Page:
© Reuters. A Flybe plane takes off from Manchester Airport in Manchester, Britain January 20, 2020. REUTERS/Phil Noble/Files
LONDON (Reuters) – British regional airline Flybe went out of business for the second time in three years on Saturday, canceling all flights and affecting around 320 jobs.
A statement on Flybe’s website said the airline, which operated regular routes from Belfast, Birmingham and Heathrow across the UK and to Amsterdam and Geneva, had gone into administration, a form of protection from creditors.
“Flybe has now ceased operations and all flights to and from the UK operated by Flybe have been canceled and will not be rescheduled,” it said.
He advised people planning to fly not to travel to airports.
Headquartered in Birmingham, Flybe has around 320 employees.
It operated flights on 21 routes to 17 destinations across the UK and European Union using a fleet of eight chartered Q400 turboprop aircraft.
David Pike and Mike Pink of Interpath Advisory have been appointed as joint administrators of Flybe.
Pike said Flybe had struggled to weather a series of shocks since relaunching last year, not least the late delivery of 17 aircraft from lessors, which had seriously undermined its efforts to restore capacity and remain competitive.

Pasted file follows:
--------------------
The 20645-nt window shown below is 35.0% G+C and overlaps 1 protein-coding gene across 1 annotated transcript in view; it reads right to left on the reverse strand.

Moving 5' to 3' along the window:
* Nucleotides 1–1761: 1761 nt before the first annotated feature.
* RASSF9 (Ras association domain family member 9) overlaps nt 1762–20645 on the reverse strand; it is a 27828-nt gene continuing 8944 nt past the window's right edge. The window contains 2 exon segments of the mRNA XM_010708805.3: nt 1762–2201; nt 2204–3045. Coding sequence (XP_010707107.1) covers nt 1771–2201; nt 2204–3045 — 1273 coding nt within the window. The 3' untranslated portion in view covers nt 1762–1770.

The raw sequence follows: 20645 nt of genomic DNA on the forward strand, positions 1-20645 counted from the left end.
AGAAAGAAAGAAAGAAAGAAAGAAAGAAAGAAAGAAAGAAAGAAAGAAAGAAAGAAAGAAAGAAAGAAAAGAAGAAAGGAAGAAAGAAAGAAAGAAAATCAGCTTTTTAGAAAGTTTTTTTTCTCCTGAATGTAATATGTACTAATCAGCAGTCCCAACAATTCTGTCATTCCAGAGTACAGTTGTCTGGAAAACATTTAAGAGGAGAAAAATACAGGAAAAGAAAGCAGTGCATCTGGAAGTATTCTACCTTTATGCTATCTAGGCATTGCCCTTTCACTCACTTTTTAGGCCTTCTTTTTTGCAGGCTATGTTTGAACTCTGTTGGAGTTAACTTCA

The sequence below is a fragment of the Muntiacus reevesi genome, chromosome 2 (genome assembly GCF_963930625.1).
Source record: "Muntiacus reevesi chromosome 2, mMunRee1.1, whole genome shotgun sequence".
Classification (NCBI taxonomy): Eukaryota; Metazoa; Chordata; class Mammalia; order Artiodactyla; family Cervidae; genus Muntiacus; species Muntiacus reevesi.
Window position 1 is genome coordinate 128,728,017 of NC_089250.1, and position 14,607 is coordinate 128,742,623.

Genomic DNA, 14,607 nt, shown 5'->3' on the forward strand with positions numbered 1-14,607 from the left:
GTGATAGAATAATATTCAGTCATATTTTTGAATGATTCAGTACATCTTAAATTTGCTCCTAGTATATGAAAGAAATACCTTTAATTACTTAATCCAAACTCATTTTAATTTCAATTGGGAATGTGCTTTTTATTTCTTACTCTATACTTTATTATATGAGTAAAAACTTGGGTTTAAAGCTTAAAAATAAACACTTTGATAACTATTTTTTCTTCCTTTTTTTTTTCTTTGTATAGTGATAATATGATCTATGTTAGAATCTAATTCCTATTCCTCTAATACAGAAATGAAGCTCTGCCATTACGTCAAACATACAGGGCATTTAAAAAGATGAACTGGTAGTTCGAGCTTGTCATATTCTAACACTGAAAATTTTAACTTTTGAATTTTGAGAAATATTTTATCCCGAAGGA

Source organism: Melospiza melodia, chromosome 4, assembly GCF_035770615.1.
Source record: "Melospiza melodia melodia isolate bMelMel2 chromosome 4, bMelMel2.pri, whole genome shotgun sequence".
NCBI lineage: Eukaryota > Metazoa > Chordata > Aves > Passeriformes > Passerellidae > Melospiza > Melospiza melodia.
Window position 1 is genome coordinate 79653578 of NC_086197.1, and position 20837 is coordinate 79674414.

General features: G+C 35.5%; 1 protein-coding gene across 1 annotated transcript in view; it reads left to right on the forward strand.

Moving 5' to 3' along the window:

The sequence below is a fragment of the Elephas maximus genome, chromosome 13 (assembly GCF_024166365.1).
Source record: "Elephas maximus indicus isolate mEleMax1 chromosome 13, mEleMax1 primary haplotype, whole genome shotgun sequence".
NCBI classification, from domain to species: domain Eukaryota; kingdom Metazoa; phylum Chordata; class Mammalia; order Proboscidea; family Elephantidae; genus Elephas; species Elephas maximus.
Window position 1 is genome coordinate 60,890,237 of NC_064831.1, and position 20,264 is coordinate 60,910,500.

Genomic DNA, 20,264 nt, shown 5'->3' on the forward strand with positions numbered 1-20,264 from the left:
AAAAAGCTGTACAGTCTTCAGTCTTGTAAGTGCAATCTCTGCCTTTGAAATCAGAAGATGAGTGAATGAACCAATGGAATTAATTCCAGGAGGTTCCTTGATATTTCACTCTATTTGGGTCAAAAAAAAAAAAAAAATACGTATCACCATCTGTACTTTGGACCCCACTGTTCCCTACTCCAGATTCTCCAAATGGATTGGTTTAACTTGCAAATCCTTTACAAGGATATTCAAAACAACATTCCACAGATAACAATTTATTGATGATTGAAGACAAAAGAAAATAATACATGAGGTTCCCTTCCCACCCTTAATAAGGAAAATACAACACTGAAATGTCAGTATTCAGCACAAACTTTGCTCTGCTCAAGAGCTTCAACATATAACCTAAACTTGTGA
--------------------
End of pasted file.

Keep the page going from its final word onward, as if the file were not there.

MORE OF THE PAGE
He said the scaled-down elements of Flybe’s operating platform would be preserved for a short time while a bailout transaction was possible. He encouraged all those interested to get in touch urgently.
The UK’s Civil Aviation Authority (CAA) said it would provide advice and information to affected passengers.
“It is always sad to see an airline go into administration and we know that Flybe’s decision to cease operations will be distressing for all its employees and customers,” said Paul Smith, CAA consumer director.
Hurt by Britain’s isolation due to the COVID-19 pandemic, Flybe first fell into administration in March 2020, affecting 2,400 jobs.
In October 2020, it was sold to Thyme Opco Ltd, a company controlled by Cyrus Capital, and in April 2022 it resumed flights, albeit on a smaller scale.
Flybe’s demise contrasts with a post-pandemic increase in demand for air travel.
Low-cost airlines Ryanair, Europe’s largest airline, and Britain’s easyJet ( LON: ) reported record bookings for summer holidays, a sign that consumers are still interested in travel despite the looming recession.